These are values you plug into your caluclator.

N: 36 ( the months leased)

I%: ? ( what were trying to find out)

PV: 24500 (the purchase price of the car)

PMT: -345 (monthly payments)

FV: -14500 ( purchase option)

P/Y: 12 (monthly payments per month)

C/Y: 12 (compounding periods per month)

PMT: end

*BEGIN*When anwsering a question like this on a test or exam you are supposed to copy the screen of your calculator like I did above.

And with all this in the calculator the interest should come to 4.1% ( I'm not sure about this anwser because I don't have my calculator) To find this out you highlight the I% coloum and then press Alapha Solve.Mr. K also talked about why the Present Value and the Future Value have different signs. (-,+)

When dealing with a delcining investment the PV and FV have different signs. While increasing investments have the same signs for PV and FV. A example of a increasing investment would be like a RRSP. The only reason I can explain why this is is beacuse if you think about with a decreasing investment (eg. leasing or buying a car) you are giving away/losing your money. You don't really get it back. You never get it back in the form of money. Increasing investments are different. If you put money in a RRSP you get the money back sort of.

Well that was the first period of math. The second class we got our vector notes for our dictionary: ( sorry there are no pictures)

*Vectors:*All About Angles:

(vertically) opposite angles: when 2 lines intersect the opposite angles are congurent.

Pararellel Lines and Congruent Angles:

Transversal: A line that intersects two or more parallel lines.

Interior Consecutive Angles:

The interior consecutive angles bound by a transversal and two parallel lines are supplementary ( sum to 180)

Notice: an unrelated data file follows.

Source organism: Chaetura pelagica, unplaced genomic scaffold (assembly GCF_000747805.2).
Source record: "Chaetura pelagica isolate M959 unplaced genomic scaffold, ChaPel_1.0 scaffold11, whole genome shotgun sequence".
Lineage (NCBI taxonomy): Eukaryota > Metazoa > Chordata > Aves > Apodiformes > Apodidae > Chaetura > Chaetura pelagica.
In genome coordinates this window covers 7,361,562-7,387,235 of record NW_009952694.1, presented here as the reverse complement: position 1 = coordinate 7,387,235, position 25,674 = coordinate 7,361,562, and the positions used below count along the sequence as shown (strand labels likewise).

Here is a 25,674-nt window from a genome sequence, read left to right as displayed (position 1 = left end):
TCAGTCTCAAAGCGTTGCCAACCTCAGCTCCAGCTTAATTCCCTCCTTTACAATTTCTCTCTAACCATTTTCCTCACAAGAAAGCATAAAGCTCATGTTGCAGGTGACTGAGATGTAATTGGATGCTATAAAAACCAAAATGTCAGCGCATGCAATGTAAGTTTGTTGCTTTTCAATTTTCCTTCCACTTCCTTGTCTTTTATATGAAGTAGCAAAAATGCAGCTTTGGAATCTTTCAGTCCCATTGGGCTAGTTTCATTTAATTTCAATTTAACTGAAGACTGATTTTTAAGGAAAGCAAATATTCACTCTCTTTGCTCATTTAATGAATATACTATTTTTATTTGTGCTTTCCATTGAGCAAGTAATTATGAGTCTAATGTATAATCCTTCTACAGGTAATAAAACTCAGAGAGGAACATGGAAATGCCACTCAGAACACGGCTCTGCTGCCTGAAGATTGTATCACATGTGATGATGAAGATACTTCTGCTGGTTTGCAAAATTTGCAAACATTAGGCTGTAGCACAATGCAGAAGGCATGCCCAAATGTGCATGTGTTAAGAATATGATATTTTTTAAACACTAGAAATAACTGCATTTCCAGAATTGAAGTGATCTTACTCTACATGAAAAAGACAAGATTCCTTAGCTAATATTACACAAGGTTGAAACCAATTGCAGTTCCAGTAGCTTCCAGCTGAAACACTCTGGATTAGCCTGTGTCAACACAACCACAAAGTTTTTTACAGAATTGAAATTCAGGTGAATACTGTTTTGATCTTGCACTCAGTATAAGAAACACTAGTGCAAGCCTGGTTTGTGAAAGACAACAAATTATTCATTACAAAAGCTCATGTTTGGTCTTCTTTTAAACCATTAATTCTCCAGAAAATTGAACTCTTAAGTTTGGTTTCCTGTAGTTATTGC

Alternative Angles:

The angle on alternate sides of a transversal are congruent.

Corresponding Angles:

Angles on corresponding sides of a transversal are congruent

A Quick Trigonometry Refresher

"SOH CAH TOA" used in right triangles

SOH: sin: opposite/adjecent

CAH: cos: adjecent/hypothenuse

TOA: tan:opposite/adjecent

Any other triangle can be solved using the SINE or COSINE LAWS.

The Sine Law

Can be used when at least one angle and opposite side pair is known as well as either one other side or angle.

SIN A/a = SIN B/ b = SIN C / c

or

a/SIN A = b/SIN B= c/SIN C

The Cosine Law

Used only under one of these two conditions:

i) SSS (3 given sides)

ii) SAS ( 2 sides and a Angle)

a^2= b^2 + c^2 - 2bc CosA

or

b^2= a^2 + c^2 - 2ac CosB

or

c^2= a^2 + b^2 - 2ab CosC

Vector

A quantity that has both a magnitude (size) and a direction. It can be represented by an arrow. The arrow indicates direction and it's length indictates magnitude.

The 5 (3?) Ways to Indicate a Vector's Direction

1) bearing:

-0 degrees due north

-angles measured clockwise from 0

-Always written as a 3 digit number. include a leading zero if necessary

-may or may not be written in square brackets

2) using degrees and compass directions ( the next to things will make little sence. If you don't understand just look at someones dictionary that was there in class)

EX:

60 degrees North of East

**is indentical to**30 degrees East of North20 degrees South of West

**is indentical to**70 degrees West of south3) using compass dirrections and degree

EX

N 50 degrees W is indentical to W 40 degrees N

E 15 degrees S

**is identical to**S 75 degrees EWell thats all the notes we got. ( sorry about the whole no pics thing) The test for vectors will be on friday I belive. You should double check that because I'm not to sure. There are review questions on p. 341 question 1-9. Don't forget to do your blogging on blogging.

**And the Scribe for tommoro is NIK**
This is a really good scribe post Jason!

Good detail and your use of

boldwords and phrases helps to organize the information and emphasize the important terms.A few graphics would have put this post over the top; might even have propelled it into The Scribe Post Hall Of Fame.

(

You can still go back and edit it y'know.;-))Posted by Mr. Kuropatwa | 5/07/2006 9:30 PM